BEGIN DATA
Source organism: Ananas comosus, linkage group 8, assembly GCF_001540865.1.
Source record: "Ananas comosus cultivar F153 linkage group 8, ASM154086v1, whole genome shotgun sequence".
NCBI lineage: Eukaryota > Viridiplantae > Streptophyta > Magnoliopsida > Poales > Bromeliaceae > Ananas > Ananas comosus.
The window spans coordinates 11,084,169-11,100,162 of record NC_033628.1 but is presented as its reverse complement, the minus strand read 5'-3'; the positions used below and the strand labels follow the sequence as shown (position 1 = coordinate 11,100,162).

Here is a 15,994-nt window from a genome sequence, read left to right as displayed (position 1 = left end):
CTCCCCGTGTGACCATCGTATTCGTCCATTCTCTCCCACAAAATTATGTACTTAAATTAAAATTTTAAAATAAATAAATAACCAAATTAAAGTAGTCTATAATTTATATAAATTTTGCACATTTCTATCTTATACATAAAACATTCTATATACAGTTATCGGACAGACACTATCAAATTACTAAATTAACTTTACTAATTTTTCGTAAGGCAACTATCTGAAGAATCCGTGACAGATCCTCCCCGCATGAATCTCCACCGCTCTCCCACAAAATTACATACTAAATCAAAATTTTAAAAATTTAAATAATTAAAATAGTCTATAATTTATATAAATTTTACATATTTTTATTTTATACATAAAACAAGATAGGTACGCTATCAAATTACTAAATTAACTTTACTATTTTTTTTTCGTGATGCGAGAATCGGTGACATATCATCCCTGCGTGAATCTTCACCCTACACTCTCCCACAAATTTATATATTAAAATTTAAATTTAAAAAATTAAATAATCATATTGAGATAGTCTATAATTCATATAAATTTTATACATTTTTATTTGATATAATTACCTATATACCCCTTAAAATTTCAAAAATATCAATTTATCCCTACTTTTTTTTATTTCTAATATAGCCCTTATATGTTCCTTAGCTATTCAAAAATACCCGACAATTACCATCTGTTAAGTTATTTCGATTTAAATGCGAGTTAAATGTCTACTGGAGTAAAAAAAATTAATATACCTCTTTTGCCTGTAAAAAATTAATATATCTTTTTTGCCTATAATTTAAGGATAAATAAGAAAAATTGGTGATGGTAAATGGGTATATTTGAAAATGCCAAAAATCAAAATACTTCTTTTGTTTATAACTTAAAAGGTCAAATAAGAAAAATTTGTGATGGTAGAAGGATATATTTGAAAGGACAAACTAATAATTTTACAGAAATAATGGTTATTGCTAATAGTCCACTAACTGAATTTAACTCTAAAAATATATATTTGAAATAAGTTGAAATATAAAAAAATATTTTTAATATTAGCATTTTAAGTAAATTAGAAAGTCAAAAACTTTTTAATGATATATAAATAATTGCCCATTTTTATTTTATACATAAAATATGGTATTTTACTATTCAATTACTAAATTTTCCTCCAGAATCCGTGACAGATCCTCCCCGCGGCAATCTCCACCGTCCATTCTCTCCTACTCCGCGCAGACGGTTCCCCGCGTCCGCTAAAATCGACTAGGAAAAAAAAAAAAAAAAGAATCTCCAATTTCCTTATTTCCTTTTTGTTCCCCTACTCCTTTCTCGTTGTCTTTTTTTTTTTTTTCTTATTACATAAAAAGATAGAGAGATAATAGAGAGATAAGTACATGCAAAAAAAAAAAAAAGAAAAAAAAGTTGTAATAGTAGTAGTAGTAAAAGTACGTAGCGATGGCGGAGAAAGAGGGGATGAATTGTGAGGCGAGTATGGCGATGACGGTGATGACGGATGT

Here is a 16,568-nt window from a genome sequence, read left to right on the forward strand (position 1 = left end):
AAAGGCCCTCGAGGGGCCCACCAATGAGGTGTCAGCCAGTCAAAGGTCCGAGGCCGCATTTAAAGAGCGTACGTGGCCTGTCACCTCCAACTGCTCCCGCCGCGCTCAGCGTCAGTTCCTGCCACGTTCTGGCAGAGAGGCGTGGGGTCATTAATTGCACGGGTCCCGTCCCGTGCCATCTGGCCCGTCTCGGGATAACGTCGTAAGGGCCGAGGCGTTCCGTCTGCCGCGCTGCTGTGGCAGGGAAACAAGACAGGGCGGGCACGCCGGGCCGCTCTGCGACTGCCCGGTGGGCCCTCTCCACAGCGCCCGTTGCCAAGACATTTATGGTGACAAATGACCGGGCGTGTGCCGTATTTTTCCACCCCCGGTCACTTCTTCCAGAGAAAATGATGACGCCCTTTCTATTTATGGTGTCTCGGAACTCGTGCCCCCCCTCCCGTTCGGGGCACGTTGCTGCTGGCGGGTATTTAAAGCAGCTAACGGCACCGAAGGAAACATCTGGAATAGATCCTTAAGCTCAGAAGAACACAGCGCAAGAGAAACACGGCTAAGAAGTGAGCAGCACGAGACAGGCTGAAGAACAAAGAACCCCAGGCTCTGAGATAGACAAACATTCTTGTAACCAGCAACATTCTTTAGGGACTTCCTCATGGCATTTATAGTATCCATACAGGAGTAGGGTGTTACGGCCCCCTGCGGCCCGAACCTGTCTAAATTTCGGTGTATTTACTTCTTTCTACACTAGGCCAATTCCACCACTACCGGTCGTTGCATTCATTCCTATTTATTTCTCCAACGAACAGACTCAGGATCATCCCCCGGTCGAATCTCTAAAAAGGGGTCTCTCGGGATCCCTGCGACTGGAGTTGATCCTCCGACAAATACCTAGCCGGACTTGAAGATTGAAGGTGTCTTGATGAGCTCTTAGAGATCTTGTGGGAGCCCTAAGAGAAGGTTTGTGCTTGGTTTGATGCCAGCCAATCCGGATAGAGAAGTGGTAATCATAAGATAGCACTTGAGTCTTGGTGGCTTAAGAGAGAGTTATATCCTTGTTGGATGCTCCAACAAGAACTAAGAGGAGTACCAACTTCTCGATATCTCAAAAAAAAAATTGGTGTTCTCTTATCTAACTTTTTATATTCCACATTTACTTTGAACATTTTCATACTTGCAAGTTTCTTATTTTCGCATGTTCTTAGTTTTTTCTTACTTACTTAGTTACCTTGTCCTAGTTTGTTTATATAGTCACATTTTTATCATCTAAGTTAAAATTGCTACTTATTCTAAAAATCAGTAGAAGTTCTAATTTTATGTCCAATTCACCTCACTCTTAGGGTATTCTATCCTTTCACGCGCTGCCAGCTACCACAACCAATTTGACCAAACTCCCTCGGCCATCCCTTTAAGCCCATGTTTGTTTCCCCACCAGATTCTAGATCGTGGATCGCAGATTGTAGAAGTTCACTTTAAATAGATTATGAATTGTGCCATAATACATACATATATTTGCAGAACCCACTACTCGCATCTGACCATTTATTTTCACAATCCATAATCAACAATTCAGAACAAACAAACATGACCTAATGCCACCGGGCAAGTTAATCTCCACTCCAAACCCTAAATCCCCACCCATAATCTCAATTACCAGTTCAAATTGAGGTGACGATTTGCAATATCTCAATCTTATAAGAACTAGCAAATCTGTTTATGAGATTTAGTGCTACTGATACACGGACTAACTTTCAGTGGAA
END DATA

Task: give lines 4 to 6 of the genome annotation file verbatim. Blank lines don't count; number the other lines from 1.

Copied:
The window spans coordinates 11,084,169-11,100,162 of record NC_033628.1 but is presented as its reverse complement, the minus strand read 5'-3'; the positions used below and the strand labels follow the sequence as shown (position 1 = coordinate 11,100,162).

Here is a 15,994-nt window from a genome sequence, read left to right as displayed (position 1 = left end):
CTCCCCGTGTGACCATCGTATTCGTCCATTCTCTCCCACAAAATTATGTACTTAAATTAAAATTTTAAAATAAATAAATAACCAAATTAAAGTAGTCTATAATTTATATAAATTTTGCACATTTCTATCTTATACATAAAACATTCTATATACAGTTATCGGACAGACACTATCAAATTACTAAATTAACTTTACTAATTTTTCGTAAGGCAACTATCTGAAGAATCCGTGACAGATCCTCCCCGCATGAATCTCCACCGCTCTCCCACAAAATTACATACTAAATCAAAATTTTAAAAATTTAAATAATTAAAATAGTCTATAATTTATATAAATTTTACATATTTTTATTTTATACATAAAACAAGATAGGTACGCTATCAAATTACTAAATTAACTTTACTATTTTTTTTTCGTGATGCGAGAATCGGTGACATATCATCCCTGCGTGAATCTTCACCCTACACTCTCCCACAAATTTATATATTAAAATTTAAATTTAAAAAATTAAATAATCATATTGAGATAGTCTATAATTCATATAAATTTTATACATTTTTATTTGATATAATTACCTATATACCCCTTAAAATTTCAAAAATATCAATTTATCCCTACTTTTTTTTATTTCTAATATAGCCCTTATATGTTCCTTAGCTATTCAAAAATACCCGACAATTACCATCTGTTAAGTTATTTCGATTTAAATGCGAGTTAAATGTCTACTGGAGTAAAAAAAATTAATATACCTCTTTTGCCTGTAAAAAATTAATATATCTTTTTTGCCTATAATTTAAGGATAAATAAGAAAAATTGGTGATGGTAAATGGGTATATTTGAAAATGCCAAAAATCAAAATACTTCTTTTGTTTATAACTTAAAAGGTCAAATAAGAAAAATTTGTGATGGTAGAAGGATATATTTGAAAGGACAAACTAATAATTTTACAGAAATAATGGTTATTGCTAATAGTCCACTAACTGAATTTAACTCTAAAAATATATATTTGAAATAAGTTGAAATATAAAAAAATATTTTTAATATTAGCATTTTAAGTAAATTAGAAAGTCAAAAACTTTTTAATGATATATAAATAATTGCCCATTTTTATTTTATACATAAAATATGGTATTTTACTATTCAATTACTAAATTTTCCTCCAGAATCCGTGACAGATCCTCCCCGCGGCAATCTCCACCGTCCATTCTCTCCTACTCCGCGCAGACGGTTCCCCGCGTCCGCTAAAATCGACTAGGAAAAAAAAAAAAAAAAGAATCTCCAATTTCCTTATTTCCTTTTTGTTCCCCTACTCCTTTCTCGTTGTCTTTTTTTTTTTTTTCTTATTACATAAAAAGATAGAGAGATAATAGAGAGATAAGTACATGCAAAAAAAAAAAAAAGAAAAAAAAGTTGTAATAGTAGTAGTAGTAAAAGTACGTAGCGATGGCGGAGAAAGAGGGGATGAATTGTGAGGCGAGTATGGCGATGACGGTGATGACGGATGT